Suing a driver for causing a traffic accident is usually straightforward in Pennsylvania. You find out where the defendant lives, file a complaint in court, and serve a summons and copy of the complaint on the other driver, usually at the driver’s home. But what happens if you’ve been injured by someone driving a government vehicle? With so many government vehicles on the road, this isn’t a remote possibility; government employees are as capable of causing a wreck as any other citizen. Read on to find out when and how you can sue a driver of a government vehicle to recover compensation for damages.
There are many state and local agencies that have employees out on the road as part of their daily jobs. Consider some of the following vehicles you’re likely to see every day:
The drivers of all of these vehicles owe the other drivers on the road a duty of driving with reasonable care. Unfortunately, government employees sometimes make mistakes, just like other drivers on the road. They may become distracted or careless and cause an accident.
Negligent government employees can cause catastrophic injuries to unsuspecting drivers on the road. If you’re hit by a government vehicle, you might suffer from any of the following:
Recovery time can be extensive, with many victims suffering from intense pain that keeps them out of work. All the while, medical and other bills continue to pile up, putting further emotional strain on victims and their families. Depending on the severity of the injury, victims sometimes suffer a loss of companionship with their spouse and withdraw from family and friends. They may sink into a deep depression that requires therapy and psychiatric drugs.
This might surprise you, but state and local governments are generally immune from lawsuits brought by their citizens. For example, the state’s Sovereign Immunity Act, 42 Pa. C.S. Section 8521, limits the state’s legal liability for any injuries that government agencies and their employees cause. Likewise, the state’s Political Subdivision Tort Claims Act, 42 Pa. C.S. Section 8541, limits legal liability for local agencies like the city. This means the government can hurt you through no fault of your own and escape all legal responsibility for your injuries.
Fortunately, each law contains an exception for automobile accidents caused by government employees. The state law allows you to sue for the operation “of any motor vehicle in the possession or control of a Commonwealth party.” And the political subdivision law permits you to sue for the operation “of any motor vehicle in the possession or control of the local agency,” provided you aren’t suing because you are a criminal who was injured when fleeing arrest.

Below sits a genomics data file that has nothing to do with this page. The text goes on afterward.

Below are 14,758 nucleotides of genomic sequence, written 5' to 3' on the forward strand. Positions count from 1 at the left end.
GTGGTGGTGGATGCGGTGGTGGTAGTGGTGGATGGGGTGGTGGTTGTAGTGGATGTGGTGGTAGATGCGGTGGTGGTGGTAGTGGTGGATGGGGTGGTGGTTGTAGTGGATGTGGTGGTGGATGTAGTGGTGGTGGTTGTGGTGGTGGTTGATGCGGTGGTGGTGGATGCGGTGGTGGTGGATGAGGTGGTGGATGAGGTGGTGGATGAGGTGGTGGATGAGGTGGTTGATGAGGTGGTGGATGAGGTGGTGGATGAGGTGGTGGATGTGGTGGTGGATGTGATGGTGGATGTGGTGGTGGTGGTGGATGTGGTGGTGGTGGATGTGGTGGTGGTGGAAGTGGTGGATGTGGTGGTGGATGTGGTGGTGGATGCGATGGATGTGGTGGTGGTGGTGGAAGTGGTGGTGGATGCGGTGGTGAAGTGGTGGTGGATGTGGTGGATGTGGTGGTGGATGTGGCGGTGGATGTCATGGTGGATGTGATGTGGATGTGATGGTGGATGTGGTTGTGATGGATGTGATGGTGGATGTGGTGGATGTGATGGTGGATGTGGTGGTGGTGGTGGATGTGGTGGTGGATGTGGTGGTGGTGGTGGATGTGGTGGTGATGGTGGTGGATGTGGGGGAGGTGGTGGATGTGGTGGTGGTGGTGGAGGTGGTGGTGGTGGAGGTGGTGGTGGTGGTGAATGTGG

According to each law, you must show that the vehicle was in the “possession and control” of the state or local government. Essentially, this means you can’t sue the government if someone steals the vehicle and then injures you with it. But, if a government employee is driving the vehicle as part of her normal job duties, then you should be able to sue.
As in most other traffic accidents, you’ll only get compensated for your injuries if you can show that the government driver was sufficiently careless (negligent). Moreover, the driver’s negligence must have caused your injuries. Common examples of negligence include the following:
Furthermore, you must show that you have a recognizable legal injury. For example, a city vehicle might have raced through an intersection and almost hit you. Although you’re probably very scared, you haven’t suffered an injury that the government needs to compensate you for. Instead, you’ll most likely only get compensation if you can show that you suffered a serious bodily injury. In those situations, you can recover the costs of medical treatment and pain and suffering.
Lawsuits against the government are a little different from other lawsuits in one important respect: you must provide the government written notice that you intend to sue it. In particular, you must provide notice to the government agency that controls the vehicle, and you need to provide notice to the state’s Attorney General.
Furthermore, you are only permitted six months from the date of your injury to provide this notice, so you can’t delay. The notice gives the government time to investigate so that it can decide whether to settle with you or to fight in court.
Your notice must contain specific information to be effective, so it’s a good idea to employ an experienced personal injury attorney before sending it. At a minimum, your notice must contain the following:
If you fail to provide this written notice to the appropriate government offices, then your lawsuit will be dismissed. This means no money for your injuries, no ability to hold the government agency responsible for its actions, and no lawsuit.
Accident victims deserve compensation, whether they are injured by a private citizen or a government employee. At The Levin Firm, we help accident victims and their families get the compensation they need to start rebuilding their lives. Call us today for a free consultation at 215-825-5183 or fill out our online contact form.
Motorcycle accidents are among the deadliest on our roads. As such, it’s imperative that you make safety your top concern every time you ride. Choosing a bike that’s not only right for you but that’s …April 16, 2018
Nearly any kind of storm can cause the roads to become treacherous and slippery – or even to become impassible. Dangerous accidents become more likely when temperatures drop and roads ice over. When winds are …April 13, 2018
Car accidents are dangerous and frightening. If another driver’s negligence has left you injured, it can be devastating. It’s important to remember, however, that no matter how difficult your situation seems, you have rights. Knowing …view more